Hurler syndrome

background

Hurler syndrome is a rare, inherited disorder in which a hereditary factor, or gene, is defective. The gene affected is one that controls production of an enzyme, called alpha-L-iduronidase. As a result, patients with Hurler syndrome typically experience developmental abnormalities, learning difficulties, intellectual disabilities, and various types of organ dysfunction.
Enzymes are proteins that bring about chemical reactions in the body. Alpha-L-iduronidase is the enzyme responsible for the breakdown of large, complex sugar molecules called glucosaminoglycans (formerly called mucopolysaccharides). Glucosaminoglycans are found in most of the body's tissues and organs. Like most substances in the body, they are continually produced and broken down in order to maintain constant levels in the body.
Hurler syndrome is one of eleven disorders that are classified as mucopolysaccaharidoses (MPS). Different classes of MPS syndromes are categorized based on the specific enzyme deficiency involved in the complex chemical breakdown pathway of the glucosaminoglycans. Hurler syndrome is considered MPS type I.
Because patients with Hurler syndrome have defective alpha-L-iduronidase, glucosaminoglycans build up in abnormally large amounts throughout the body.
Hurler syndrome is a lysosomal storage disease. Lysosomal storage diseases occur when the enzyme responsible for breaking down a particular substance inside the lysosomes, or sac-like structures within cells, is missing. As a result, the substance builds up inside the lysosomes.
Both parents must pass down a defective gene for a child to develop Hurler syndrome. However, each parent almost always has one normal copy of the gene, and therefore produce enough alpha-L-iduronidase so that glucosaminoglycans continue to be broken down normally. Thus, neither parent carrying a copy of the defective gene generally exhibits any disease symptoms.
Without treatment, survival beyond the early teen-aged years is rare. However, with treatments that are currently available, some children with Hurler syndrome have been able to live longer and more comfortable lives.

Related Terms

Alpha-L-iduronidase, bone marrow transplant, claw hand, cord blood, enzyme replacement therapy, gargoylism, gibbus deformity, glucosomaminoglycans, Hurler's disease, Hurler-Scheie syndrome, laronidase, lysosomal enzymes, lysosomal storage disease, lysosomes, Mongolian spots, MPS I H, MPS H-S, MPS I S, mucopolysaccharides, mucopolysaccharidosis, Scheie syndrome.

types of the disease

General: Hurler syndrome is one of 11 disorders that are classified as mucopolysaccaharidoses (MPS). Different classes of MPS syndromes (formerly called mucopolysaccharides) are categorized based on the specific enzyme deficiency involved in the complex chemical breakdown pathway of the glucosaminoglycans. Hurler syndrome is considered MPS type I.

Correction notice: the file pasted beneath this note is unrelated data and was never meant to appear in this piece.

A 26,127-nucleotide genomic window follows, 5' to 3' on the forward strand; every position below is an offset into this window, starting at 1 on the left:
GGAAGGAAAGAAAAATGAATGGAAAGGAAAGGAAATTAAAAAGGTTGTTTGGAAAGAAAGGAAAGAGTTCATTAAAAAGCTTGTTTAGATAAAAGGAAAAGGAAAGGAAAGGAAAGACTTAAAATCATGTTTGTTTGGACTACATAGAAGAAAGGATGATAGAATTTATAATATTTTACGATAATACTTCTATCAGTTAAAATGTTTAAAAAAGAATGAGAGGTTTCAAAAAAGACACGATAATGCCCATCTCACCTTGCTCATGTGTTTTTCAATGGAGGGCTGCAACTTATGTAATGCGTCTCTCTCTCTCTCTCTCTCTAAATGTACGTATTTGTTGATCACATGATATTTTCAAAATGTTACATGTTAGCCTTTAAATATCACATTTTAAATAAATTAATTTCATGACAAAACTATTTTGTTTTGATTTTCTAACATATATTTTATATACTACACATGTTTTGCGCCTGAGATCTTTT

There are three different subclasses of MPS I. All three forms of MPS I are characterized by a deficiency of the alpha-L-iduronidase enzyme. However, there is considerable disagreement among experts as to whether the three forms of MPS I represent fundamentally different types of specific genetic defects that affect alpha-L-iduronidase production, or alternatively, variations in severity due to other hereditary factors. Management and treatment is the same for all three MPH I subclasses.
Hurler syndrome (MPS I H): Hurler syndrome (also called MPS I H) is the most severe MPS I subclass. It is also the most common subclass, occurring in one out of every 100,000 births. Delay in growth and development in Hurler syndrome is often evident by the end of the first year, and children usually stop developing between ages two and four. This is followed by progressive decline in mental abilities and onset of potentially life-threatening complications due to obstructive airway disease, respiratory infections, or heart abnormalities.
Hurler-Scheie syndrome (MPS I H-S): In a less severe subclass of MPS I, known as Hurler-Scheie syndrome (also called MPS I H-S), onset of symptoms is usually between the ages of three and eight. Physical signs and symptoms are similar to Hurler syndrome. However, in children with Hurler-Scheie syndrome, progression of the disease is slower. Mental retardation and learning difficulties in Hurler-Scheie syndrome are also usually much less severe and progress less rapidly. While children with Hurler syndrome often die before age 10, life expectancy for children with Hurler-Scheie syndrome usually extends into the late teens or early twenties. The frequency of children born with Hurler-Scheie syndrome is about one out of 115,000 births.
Sheie syndrome (MPS I S): The mildest subclass of MPS I is called Sheie syndrome (also known as MPS I S). It is also the rarest form, and occurs in only about one out of 500,000 births. Physical symptoms of Scheie syndrome are similar to Hurler and Hurler-Sheie syndromes, but are less severe, and mental development is usually normal or nearly normal. However, some individuals with Scheie syndrome may have significant learning difficulties. Although signs and symptoms may appear earlier, diagnosis of most children with Scheie syndrome does not usually occur until about age 10, and they are frequently able to live to middle-age, when complications of the disease often become life-threatening.